We soon, however, get to what he cares about: cowboys. (Herzog has boasted of working as a "rodeo rider" after fleeing a brief stint at an American university.) The stars here are oil-well firefighters, the crazy men of Boots & Coots. These are the guys who mop up after the terror of war. With this crew of roughnecks riding into the terrible landscape with the heart and the means to restore order -- or else to play with fire -- Herzog is back on one of his favorite themes: what defines nobility? What defines lunacy? And is there a difference?
The firefighters have both genius and madness. Through a mirage of heat and against a sky of roiling dust and smoke, Herzog shows us these hardhats walking right into hell. Fires the size of skyscrapers burn furiously. A backhoe drives to the edge of the inferno and scoops out debris. In a ritual with the emotion and beauty of a ballet, the firefighters cool one another with low-pressure water hoses. Herzog presents not only the brute fact of this work but also conveys the feelings involved. These men display any number of noble qualities. They're stoic, earnest ... and sometimes whimsical. One guy sits on the ground, stuffs a hose down his suit and presents a vignette of well-earned rest that stops short only of swigging a cold beer.
This fireman has the madness to walk into fire and the genius to survive, and he ends up the quintessential Herzog character. He balances between lunacy and nobility. And he's kind of funny. Herzog seems to think that those who seek the sublime are both noble and nuts, and not without their charming quirks.
Scream of Stone also offers characters on such a path. It refers to -- if not parodies -- the mountain films of Arnold Franck, a director whose Nanook of the North-type features were wildly popular with German audiences of the 1920s. Franck's films exploited the magnificence of snowcapped peaks as backdrops for hokey adventures of fabulous characters. Herzog's 1991 film begins as a story about two such characters, Roger (Stefan Glowacz), who's climbed Everest several times, and Martin (Vittorio Mezzogiorno), a rangy young rock climber. They are going to climb Cerro Torre, a small yet treacherous mountain in Patagonia. The plot, and their rivalry over a girlfriend, is formulaic, but to it Herzog adds Ivan (Donald Sutherland), a guy who does TV sports shows. This gadfly, the creature responsible for the climbers' rivalry, is key, although equally key is Fingerless, an eccentric climber (Brad Dourif) whom Herzog presents to us as a babbling lunatic. It's he who describes Cerro Torre as "not a mountain, it's a scream of stone." And yet we learn that he's the guy we should be watching.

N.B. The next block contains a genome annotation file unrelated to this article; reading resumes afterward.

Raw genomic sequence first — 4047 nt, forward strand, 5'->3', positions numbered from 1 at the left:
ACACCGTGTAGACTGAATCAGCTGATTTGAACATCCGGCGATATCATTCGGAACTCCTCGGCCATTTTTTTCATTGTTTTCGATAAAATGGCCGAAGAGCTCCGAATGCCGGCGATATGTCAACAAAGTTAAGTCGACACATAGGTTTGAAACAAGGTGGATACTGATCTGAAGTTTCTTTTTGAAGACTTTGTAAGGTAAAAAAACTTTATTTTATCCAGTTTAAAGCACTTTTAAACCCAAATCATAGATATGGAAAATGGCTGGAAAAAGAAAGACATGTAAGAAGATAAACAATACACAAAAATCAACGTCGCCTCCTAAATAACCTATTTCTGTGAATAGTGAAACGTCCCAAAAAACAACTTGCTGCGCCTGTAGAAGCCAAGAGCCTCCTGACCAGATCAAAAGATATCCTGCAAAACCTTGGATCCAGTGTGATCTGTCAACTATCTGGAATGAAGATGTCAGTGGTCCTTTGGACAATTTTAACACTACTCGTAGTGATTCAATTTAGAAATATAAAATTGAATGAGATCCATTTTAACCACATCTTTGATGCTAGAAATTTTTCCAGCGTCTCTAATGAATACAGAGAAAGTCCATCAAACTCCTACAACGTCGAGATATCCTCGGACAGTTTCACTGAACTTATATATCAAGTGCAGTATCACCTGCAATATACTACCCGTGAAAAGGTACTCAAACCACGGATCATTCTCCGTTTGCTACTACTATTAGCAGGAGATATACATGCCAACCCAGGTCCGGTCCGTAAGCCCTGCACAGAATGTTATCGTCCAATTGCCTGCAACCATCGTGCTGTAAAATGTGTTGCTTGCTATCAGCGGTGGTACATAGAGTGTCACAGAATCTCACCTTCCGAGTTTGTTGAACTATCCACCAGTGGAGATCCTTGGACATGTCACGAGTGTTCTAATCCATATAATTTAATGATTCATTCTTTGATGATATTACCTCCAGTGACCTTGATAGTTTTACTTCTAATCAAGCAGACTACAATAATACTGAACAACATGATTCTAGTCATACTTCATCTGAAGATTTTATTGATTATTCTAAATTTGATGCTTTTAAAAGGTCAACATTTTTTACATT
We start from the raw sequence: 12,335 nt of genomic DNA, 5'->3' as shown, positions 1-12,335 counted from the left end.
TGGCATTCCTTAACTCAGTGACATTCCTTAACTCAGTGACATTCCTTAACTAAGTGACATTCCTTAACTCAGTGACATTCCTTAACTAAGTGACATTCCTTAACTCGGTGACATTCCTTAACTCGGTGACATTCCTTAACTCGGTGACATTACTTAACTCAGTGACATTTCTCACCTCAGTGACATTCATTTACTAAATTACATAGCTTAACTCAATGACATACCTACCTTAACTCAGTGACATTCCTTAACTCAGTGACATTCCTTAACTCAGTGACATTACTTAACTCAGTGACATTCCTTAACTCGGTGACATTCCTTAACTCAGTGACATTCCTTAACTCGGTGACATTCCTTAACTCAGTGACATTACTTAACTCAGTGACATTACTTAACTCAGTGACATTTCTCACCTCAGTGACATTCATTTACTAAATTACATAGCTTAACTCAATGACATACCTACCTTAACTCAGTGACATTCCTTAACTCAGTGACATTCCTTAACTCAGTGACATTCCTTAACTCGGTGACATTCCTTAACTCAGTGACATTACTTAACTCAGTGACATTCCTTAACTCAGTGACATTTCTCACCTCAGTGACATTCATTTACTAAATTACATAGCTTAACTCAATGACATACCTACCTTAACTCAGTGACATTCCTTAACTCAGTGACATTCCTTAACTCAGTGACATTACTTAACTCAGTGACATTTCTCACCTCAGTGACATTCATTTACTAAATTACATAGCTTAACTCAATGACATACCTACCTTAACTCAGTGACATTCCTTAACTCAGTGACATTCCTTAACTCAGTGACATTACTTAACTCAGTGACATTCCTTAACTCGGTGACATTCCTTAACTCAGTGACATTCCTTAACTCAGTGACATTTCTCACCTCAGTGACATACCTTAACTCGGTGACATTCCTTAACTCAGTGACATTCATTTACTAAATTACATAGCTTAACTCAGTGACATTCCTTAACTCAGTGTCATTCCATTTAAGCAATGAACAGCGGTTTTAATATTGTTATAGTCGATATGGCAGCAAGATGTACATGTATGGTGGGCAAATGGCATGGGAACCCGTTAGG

Herzog is willing to annoy the audience for a reason. Dourif's ragged lunatic shows up a couple of times, makes strange remarks and reads aloud a letter from Mae West. His "purpose" for mountain climbing is an homage to West, and he has no truck with those who say she's dead. I can't say why, but I can tell you that you need to pay attention to Dourif. In a Herzog film, nothing is incidental.
The Houston Herzog series continues through December 7, offering the German director's high seriousness, tenderness and wit. Today and Friday, film buffs get extra shows -- Werner Herzog himself, doing his own style of theatrics.
At 7:30 p.m. Thursday, October 17, Herzog introduces Scream of Stone at the Museum of Fine Arts, 1001 Bissonnet, 639-7515. Then at 6 p.m. Friday, October 18, Lessons of Darkness screens at the Rice Media Center (entrance no. 8 off University Boulevard), 527-4853, followed by a discussion with Herzog.
The remaining films in the series include: Ballad of the Little Soldier and Echoes from a Somber Empire, 7:30 p.m. October 25, MFA; Last Words and Fitzcarraldo, 7:30 p.m. November 2, Rice Media Center; Land of Silence and Darkness and Woyzeck, 7:30 p.m. November 16, Rice Media Center; and How Much Wood Would a Woodchuck Chuck? and Burden of Dreams, 7:30 p.m. December 7, Rice Media Center.
-- Edith Sorenson